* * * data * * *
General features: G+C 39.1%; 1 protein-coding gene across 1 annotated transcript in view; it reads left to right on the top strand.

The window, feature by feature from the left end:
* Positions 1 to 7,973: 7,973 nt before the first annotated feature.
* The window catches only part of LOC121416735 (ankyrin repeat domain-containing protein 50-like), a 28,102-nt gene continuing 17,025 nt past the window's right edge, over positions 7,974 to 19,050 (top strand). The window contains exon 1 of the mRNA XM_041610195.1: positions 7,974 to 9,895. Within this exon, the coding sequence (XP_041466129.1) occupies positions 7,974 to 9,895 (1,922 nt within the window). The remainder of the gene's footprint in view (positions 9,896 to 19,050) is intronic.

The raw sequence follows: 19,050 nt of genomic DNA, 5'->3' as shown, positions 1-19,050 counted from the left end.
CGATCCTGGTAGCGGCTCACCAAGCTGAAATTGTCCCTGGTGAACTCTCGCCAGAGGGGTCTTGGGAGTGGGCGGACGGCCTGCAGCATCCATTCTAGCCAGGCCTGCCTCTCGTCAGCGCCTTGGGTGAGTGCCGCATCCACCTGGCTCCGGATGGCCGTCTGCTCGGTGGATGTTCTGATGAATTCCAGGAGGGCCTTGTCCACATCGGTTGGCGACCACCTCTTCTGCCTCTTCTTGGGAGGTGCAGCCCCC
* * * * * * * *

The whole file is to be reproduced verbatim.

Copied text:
General features: G+C 39.1%; 1 protein-coding gene across 1 annotated transcript in view; it reads left to right on the top strand.

The window, feature by feature from the left end:
* Positions 1 to 7,973: 7,973 nt before the first annotated feature.
* The window catches only part of LOC121416735 (ankyrin repeat domain-containing protein 50-like), a 28,102-nt gene continuing 17,025 nt past the window's right edge, over positions 7,974 to 19,050 (top strand). The window contains exon 1 of the mRNA XM_041610195.1: positions 7,974 to 9,895. Within this exon, the coding sequence (XP_041466129.1) occupies positions 7,974 to 9,895 (1,922 nt within the window). The remainder of the gene's footprint in view (positions 9,896 to 19,050) is intronic.

The raw sequence follows: 19,050 nt of genomic DNA, 5'->3' as shown, positions 1-19,050 counted from the left end.
CGATCCTGGTAGCGGCTCACCAAGCTGAAATTGTCCCTGGTGAACTCTCGCCAGAGGGGTCTTGGGAGTGGGCGGACGGCCTGCAGCATCCATTCTAGCCAGGCCTGCCTCTCGTCAGCGCCTTGGGTGAGTGCCGCATCCACCTGGCTCCGGATGGCCGTCTGCTCGGTGGATGTTCTGATGAATTCCAGGAGGGCCTTGTCCACATCGGTTGGCGACCACCTCTTCTGCCTCTTCTTGGGAGGTGCAGCCCCC